China new leaders: Xi Jinping heads line-up for politburo

 

The BBC's Martin Patience says the new leaders face immense challenges

Xi Jinping has been confirmed as the man to lead China for the next decade.

Mr Xi led the new Politburo Standing Committee onto the stage at the Great Hall of the People in Beijing, signalling his elevation to the top of China's ruling Communist Party.

The party faced great challenges but would work to meet "expectations of both history and the people", he said.

Most of the new committee are seen as politically conservative, and perceived reformers did not get promotion.

Xi Jinping replaces Hu Jintao, under whose administration China has seen a decade of extraordinary growth.

Analysis

The new faces contain no surprises - as all of them are from the list of favourite names widely mentioned by the media.

The new line-up shows that 86-year old former leader Jiang Zemin still has important influence, because at least four out of seven new members are widely seen as his allies.

Meanwhile the outgoing leader Hu Jintao's three allies - Li Yuanchao, Liu Yuandong and Wang Yang - did not make it into the Standing Committee.

Mr Hu has also given up his post as the chairman of the Central Military Commission, indicating he will fully retire from his political posts and stay away from political life too.

The prospect of political reform now looks more unlikely as most of the new leaders are regarded as political conservatives.

The move marks the official passing of power from one generation to the next.

'Pressing problems'

Mr Xi was followed out onto the stage by Li Keqiang, the man set to succeed Premier Wen Jiabao, and five other men - meaning that the size of the all-powerful Standing Committee had been reduced from nine to seven.

Those five, in order of seniority, were Vice-Premier Zhang Dejiang, Shanghai party boss Yu Zhengsheng, propaganda chief Liu Yunshan, Vice-Premier Wang Qishan and Tianjin party boss Zhang Gaoli.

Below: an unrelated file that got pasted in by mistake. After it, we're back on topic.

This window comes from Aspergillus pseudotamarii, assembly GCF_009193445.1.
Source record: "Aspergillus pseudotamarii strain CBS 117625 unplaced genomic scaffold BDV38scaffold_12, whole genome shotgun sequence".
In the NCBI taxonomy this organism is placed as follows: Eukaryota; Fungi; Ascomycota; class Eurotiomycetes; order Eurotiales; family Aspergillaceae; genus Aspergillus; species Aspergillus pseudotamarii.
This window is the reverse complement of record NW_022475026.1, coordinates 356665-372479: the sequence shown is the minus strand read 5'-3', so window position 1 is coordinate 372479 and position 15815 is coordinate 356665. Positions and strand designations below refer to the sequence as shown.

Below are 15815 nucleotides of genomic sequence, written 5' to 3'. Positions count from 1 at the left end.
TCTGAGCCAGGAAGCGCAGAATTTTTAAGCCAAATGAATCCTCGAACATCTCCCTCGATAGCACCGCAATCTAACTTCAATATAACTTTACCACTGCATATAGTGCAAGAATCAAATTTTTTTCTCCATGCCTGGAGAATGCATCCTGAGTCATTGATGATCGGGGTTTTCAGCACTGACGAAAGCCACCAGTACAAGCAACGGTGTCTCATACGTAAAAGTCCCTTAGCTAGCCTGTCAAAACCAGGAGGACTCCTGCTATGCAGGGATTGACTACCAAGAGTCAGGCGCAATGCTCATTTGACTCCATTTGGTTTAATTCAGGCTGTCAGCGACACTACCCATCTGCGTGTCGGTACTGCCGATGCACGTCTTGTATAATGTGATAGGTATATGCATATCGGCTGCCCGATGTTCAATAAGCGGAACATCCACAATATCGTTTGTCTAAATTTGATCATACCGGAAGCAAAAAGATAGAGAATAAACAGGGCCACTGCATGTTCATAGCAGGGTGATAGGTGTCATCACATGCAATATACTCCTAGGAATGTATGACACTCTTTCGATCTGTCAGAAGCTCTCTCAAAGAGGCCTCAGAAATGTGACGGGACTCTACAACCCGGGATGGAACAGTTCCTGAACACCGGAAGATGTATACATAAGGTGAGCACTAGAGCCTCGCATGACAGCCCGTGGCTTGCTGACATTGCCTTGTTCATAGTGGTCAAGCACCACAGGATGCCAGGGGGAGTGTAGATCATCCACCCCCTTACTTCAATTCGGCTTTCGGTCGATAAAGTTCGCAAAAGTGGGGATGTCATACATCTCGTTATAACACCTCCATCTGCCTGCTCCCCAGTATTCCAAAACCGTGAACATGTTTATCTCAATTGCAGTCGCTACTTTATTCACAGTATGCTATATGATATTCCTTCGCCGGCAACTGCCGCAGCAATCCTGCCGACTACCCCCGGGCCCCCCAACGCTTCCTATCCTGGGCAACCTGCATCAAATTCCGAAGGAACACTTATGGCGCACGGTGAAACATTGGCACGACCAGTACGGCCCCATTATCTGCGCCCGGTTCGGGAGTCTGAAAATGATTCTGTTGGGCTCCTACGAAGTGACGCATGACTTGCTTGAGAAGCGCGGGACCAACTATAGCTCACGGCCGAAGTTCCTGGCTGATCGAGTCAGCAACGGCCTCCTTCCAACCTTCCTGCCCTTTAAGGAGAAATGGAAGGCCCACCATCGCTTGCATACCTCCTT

The new leaders had great responsibilities, Mr Xi said, but their mission was to be united, and to lead the party and the people to make the Chinese nation stronger and more powerful.

"The people's desire for a better life is what we shall fight for," he said.

Corruption had to be addressed, he said, and better party discipline was needed.

Start Quote

The important thing is whether they can lead the country in a good direction; whether they can reduce corruption and incompetence”

End Quote Qian Ah Jie Amitabha Netizen

"The party faces many severe challenges, and there are also many pressing problems within the party that need to be resolved, particularly corruption, being divorced from the people, going through formalities and bureaucratism caused by some party officials," Mr Xi said.

"We must make every effort to solve these problems. The whole party must stay on full alert."

'Confidence in continuity'

The new Standing Committee was endorsed in a vote early on Thursday by the new party Central Committee, but in reality the decisions had been made in advance.